Becky Sauerbrunn's Semifinal Step-Up
Becky Sauerbrunn thought she might spend the entire 2011 FIFA Women’s World Cup on the bench. Her actual experience in Germany drives home what coaches tell reserve players all the time: Be ready.
April 25, 2012
© Rick Osentoski/isiphotos.com
U.S. defender Becky Sauerbrunn is a player every coach would want on his or her team. Tremendously self-motivated, she can play every position across the back line, has a personality and work ethic that is great for team chemistry and is willing to play the role of a reserve if that’s what the coach deems best for the team.
Best of all, she hates being a reserve.
“(Being a backup on the National Team) does have its challenges,” said Sauerbrunn. “It’s hard because everyone here wants to play and there are only so many minutes to go around. But you wouldn’t make it to this team if you were just okay being on the bench.
“That said, I am so grateful that I am here, because it really was a surprise that I made the World Cup roster. I don’t want to get ahead of myself and think I should be playing when I am competing with two extremely experienced center backs. It’s not realistic to take over a spot from one of those two. So knowing that, I accept my role and will be the best and most supportive teammate I can be, and if I get called on, hopefully I will be prepared, step up and do well.”
Sauerbrunn, who is one of the least capped of the regular call-ups with just 20 matches of experience, always seems to be prepared.
Case in point was the semifinal of the 2011 FIFA Women’s World Cup. When Rachel Buehler received a controversial red card against Brazil in the quarterfinal, she was automatically suspended for the next match. After the Americans won that historic game in penalty kicks, Buehler’s suspension left a gaping hole in the center of the U.S. defense for the next match against France.
How often has a player not seen a minute of action in a World Cup before being called upon to play in the semifinal and then play all 90 minutes while helping her team to the World Cup Final with an inspired performance?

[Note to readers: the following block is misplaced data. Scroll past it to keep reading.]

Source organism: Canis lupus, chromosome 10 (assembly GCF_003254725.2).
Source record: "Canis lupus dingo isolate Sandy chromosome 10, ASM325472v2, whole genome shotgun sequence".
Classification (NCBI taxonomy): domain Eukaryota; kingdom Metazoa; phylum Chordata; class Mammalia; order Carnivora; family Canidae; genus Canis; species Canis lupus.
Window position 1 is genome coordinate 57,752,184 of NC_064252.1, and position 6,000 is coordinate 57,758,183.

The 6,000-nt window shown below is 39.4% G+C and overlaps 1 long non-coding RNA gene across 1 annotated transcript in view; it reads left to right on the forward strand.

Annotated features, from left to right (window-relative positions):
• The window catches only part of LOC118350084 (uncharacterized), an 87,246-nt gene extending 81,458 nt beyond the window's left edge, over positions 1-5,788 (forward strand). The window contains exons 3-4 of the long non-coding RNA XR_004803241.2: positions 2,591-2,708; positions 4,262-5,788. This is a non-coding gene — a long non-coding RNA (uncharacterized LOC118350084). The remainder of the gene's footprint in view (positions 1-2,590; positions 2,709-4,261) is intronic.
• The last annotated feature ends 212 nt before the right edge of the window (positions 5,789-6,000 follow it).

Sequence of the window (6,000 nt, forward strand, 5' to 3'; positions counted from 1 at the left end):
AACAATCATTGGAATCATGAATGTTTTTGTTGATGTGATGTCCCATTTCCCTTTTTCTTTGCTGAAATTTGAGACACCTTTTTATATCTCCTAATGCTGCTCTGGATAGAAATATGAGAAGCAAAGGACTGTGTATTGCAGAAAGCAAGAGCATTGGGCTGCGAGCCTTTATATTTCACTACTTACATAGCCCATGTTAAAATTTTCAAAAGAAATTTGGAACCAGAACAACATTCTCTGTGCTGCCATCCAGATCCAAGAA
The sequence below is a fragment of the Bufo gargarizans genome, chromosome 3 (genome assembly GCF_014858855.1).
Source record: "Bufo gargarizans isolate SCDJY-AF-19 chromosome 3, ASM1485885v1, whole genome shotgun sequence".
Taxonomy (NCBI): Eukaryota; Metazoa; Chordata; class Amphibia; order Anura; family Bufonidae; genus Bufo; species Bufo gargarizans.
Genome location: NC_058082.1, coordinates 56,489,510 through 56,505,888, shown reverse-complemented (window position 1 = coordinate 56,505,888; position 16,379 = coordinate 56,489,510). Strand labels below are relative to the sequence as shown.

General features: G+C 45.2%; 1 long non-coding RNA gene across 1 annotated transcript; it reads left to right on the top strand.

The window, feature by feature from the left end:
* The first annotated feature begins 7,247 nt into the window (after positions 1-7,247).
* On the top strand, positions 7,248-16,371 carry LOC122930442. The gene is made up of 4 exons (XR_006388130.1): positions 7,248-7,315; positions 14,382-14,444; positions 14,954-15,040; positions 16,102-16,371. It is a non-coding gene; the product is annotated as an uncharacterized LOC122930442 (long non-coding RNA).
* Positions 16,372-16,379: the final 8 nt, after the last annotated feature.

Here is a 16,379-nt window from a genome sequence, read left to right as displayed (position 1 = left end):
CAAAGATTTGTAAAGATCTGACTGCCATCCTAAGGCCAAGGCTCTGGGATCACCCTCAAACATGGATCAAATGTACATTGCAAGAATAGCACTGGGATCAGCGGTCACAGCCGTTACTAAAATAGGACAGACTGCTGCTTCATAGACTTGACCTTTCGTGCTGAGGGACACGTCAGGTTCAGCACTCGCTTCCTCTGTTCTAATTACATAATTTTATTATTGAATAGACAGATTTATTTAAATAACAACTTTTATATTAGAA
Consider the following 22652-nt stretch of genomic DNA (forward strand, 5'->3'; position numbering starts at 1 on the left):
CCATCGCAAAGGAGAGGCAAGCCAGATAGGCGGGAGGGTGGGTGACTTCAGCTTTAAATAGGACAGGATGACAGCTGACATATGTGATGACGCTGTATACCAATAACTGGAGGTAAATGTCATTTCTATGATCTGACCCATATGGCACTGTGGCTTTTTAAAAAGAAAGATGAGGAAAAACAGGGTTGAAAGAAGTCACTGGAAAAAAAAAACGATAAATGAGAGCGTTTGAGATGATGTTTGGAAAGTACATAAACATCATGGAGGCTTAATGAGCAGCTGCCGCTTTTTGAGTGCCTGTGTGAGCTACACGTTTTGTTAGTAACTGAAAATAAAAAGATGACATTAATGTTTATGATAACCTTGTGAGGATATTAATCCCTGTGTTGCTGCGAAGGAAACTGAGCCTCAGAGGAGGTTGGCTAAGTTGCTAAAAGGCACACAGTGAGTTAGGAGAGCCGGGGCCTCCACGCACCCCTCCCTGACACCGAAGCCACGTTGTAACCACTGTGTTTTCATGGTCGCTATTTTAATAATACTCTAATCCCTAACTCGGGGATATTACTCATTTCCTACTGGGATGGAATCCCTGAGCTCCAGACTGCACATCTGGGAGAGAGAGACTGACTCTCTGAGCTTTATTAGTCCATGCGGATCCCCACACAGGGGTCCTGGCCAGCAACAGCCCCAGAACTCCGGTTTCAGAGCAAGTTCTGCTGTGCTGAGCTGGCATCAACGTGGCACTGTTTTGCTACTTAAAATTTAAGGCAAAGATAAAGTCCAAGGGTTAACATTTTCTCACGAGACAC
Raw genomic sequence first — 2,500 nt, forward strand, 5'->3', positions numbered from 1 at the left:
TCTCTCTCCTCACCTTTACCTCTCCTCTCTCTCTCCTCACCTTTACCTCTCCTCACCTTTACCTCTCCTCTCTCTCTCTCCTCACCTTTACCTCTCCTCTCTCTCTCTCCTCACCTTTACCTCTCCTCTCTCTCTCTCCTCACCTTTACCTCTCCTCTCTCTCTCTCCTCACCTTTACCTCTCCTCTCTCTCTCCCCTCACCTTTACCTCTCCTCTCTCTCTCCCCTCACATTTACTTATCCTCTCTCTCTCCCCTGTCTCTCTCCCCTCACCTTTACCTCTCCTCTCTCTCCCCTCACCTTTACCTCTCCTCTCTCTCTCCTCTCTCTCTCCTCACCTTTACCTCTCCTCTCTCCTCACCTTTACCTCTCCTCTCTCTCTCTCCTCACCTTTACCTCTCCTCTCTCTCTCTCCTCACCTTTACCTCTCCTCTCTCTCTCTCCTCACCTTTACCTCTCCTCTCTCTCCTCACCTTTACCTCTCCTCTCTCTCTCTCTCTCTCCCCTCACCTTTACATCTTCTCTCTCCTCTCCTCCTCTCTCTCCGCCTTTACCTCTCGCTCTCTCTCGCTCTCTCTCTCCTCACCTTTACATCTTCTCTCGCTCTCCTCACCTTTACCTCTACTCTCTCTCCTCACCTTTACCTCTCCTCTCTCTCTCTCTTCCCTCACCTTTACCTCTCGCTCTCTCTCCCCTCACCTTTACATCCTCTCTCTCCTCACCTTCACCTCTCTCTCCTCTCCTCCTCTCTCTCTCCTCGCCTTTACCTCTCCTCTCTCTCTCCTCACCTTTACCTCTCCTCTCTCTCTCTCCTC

We’re guessing probably never. And another FYI: that game was just Sauerbrunn’s 12th career cap.
“It never crossed my mind that I was even being considered for the semifinal until the post-game celebrations on the field after the Brazil game when (assistant coach) Erica Walsh looked at me and said ‘21 deep,’” said Sauerbrunn. “I knew she was implying that I would have a chance to play against France, but honestly I thought they would rearrange the back line, maybe bring Amy LePeilbet into the middle and play Steph [Cox] out wide.”
Instead Sundhage, who is known for her belief in her bench and her shrewd player and tactical management, inserted Sauerbrunn against dynamic France. It was a tremendous ask of the 26-year-old, considering she had not really played in a high level match for almost two months.
Sauerbrunn, whose selection to the World Cup roster was partly due to her tremendous versatility (she has performed well for the WNT in the center, at left back and at right back against some quality teams), played 90 minutes in the friendly against Japan on May 18. She got just five minutes against Mexico in the USA’s World Cup send-off game on June 6 and did not play in the USA’s scrimmage against Norway during the pre-World Cup camp in Austria. She then sat the bench for four consecutive World Cup matches. By the time the France game rolled around on July 13, you couldn’t blame Sauerbrunn for thinking she might be a little rusty.
But it sure didn’t look like it. She slid seamlessly into the center-back spot next to Christie Rampone, who admittedly makes the short list for best defensive partner ever. Still, Sauerbrunn held her own against a country that was one of the attacking revelations of the tournament.
“It was such a weird game because we did have tired legs, so we were defending for a great majority of the match,” said Sauerbrunn. “But I felt that my defensive style suited their attacking style. It was a very cerebral game, more problem solving and anticipation, and not so much about speed and power.”
Sauerbrunn admits that while she was trying to play her role on the bench well as a supporter and cheerleader, being able to contribute to the team’s success on the field was a tremendous feeling.
“It meant the world to me knowing that going in cold, I could perform and play 90 minutes and physically contribute,” said Sauerbrunn.
When asked if Buehler had any words of encouragement before or after the France game, Sauerbrunn smiled.
“Rachel was her normal super-supportive self and before the game was telling me that I was going to do great,” said Sauerbrunn. “After the game, she was so excited for me. She is an ideal teammate. She makes you feel like she has your back.”
And in the semifinal of the Women’s World Cup, Sauerbrunn had hers.